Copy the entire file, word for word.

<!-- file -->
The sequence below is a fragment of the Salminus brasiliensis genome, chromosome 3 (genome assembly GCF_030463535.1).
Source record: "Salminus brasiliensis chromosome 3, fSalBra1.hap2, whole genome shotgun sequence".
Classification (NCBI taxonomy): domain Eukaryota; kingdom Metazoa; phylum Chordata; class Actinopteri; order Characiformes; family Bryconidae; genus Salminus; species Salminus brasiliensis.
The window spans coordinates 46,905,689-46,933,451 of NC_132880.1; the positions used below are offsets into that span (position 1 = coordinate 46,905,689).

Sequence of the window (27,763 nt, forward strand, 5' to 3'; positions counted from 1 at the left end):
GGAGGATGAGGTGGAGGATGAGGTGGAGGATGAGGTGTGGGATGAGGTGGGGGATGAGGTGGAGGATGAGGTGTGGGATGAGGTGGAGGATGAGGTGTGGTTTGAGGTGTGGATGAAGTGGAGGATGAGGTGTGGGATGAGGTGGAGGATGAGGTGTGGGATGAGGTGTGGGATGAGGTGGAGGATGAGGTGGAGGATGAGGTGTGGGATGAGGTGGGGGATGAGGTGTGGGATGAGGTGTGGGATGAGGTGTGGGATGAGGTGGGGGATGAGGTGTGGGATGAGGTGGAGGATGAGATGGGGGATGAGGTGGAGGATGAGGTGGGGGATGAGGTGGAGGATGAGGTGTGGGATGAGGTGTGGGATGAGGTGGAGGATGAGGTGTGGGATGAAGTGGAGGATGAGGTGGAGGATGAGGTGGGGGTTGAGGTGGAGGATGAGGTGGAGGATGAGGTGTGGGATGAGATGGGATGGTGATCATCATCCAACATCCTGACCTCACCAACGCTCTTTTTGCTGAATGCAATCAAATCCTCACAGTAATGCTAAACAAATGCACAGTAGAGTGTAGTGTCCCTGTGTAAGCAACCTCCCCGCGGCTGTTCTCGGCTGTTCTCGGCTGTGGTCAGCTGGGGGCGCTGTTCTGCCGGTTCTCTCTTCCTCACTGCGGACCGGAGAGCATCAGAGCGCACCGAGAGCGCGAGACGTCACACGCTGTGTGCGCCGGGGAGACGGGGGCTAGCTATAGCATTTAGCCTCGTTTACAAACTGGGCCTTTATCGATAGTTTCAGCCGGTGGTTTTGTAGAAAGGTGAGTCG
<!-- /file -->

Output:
The sequence below is a fragment of the Salminus brasiliensis genome, chromosome 3 (genome assembly GCF_030463535.1).
Source record: "Salminus brasiliensis chromosome 3, fSalBra1.hap2, whole genome shotgun sequence".
Classification (NCBI taxonomy): domain Eukaryota; kingdom Metazoa; phylum Chordata; class Actinopteri; order Characiformes; family Bryconidae; genus Salminus; species Salminus brasiliensis.
The window spans coordinates 46,905,689-46,933,451 of NC_132880.1; the positions used below are offsets into that span (position 1 = coordinate 46,905,689).

Sequence of the window (27,763 nt, forward strand, 5' to 3'; positions counted from 1 at the left end):
GGAGGATGAGGTGGAGGATGAGGTGGAGGATGAGGTGTGGGATGAGGTGGGGGATGAGGTGGAGGATGAGGTGTGGGATGAGGTGGAGGATGAGGTGTGGTTTGAGGTGTGGATGAAGTGGAGGATGAGGTGTGGGATGAGGTGGAGGATGAGGTGTGGGATGAGGTGTGGGATGAGGTGGAGGATGAGGTGGAGGATGAGGTGTGGGATGAGGTGGGGGATGAGGTGTGGGATGAGGTGTGGGATGAGGTGTGGGATGAGGTGGGGGATGAGGTGTGGGATGAGGTGGAGGATGAGATGGGGGATGAGGTGGAGGATGAGGTGGGGGATGAGGTGGAGGATGAGGTGTGGGATGAGGTGTGGGATGAGGTGGAGGATGAGGTGTGGGATGAAGTGGAGGATGAGGTGGAGGATGAGGTGGGGGTTGAGGTGGAGGATGAGGTGGAGGATGAGGTGTGGGATGAGATGGGATGGTGATCATCATCCAACATCCTGACCTCACCAACGCTCTTTTTGCTGAATGCAATCAAATCCTCACAGTAATGCTAAACAAATGCACAGTAGAGTGTAGTGTCCCTGTGTAAGCAACCTCCCCGCGGCTGTTCTCGGCTGTTCTCGGCTGTGGTCAGCTGGGGGCGCTGTTCTGCCGGTTCTCTCTTCCTCACTGCGGACCGGAGAGCATCAGAGCGCACCGAGAGCGCGAGACGTCACACGCTGTGTGCGCCGGGGAGACGGGGGCTAGCTATAGCATTTAGCCTCGTTTACAAACTGGGCCTTTATCGATAGTTTCAGCCGGTGGTTTTGTAGAAAGGTGAGTCG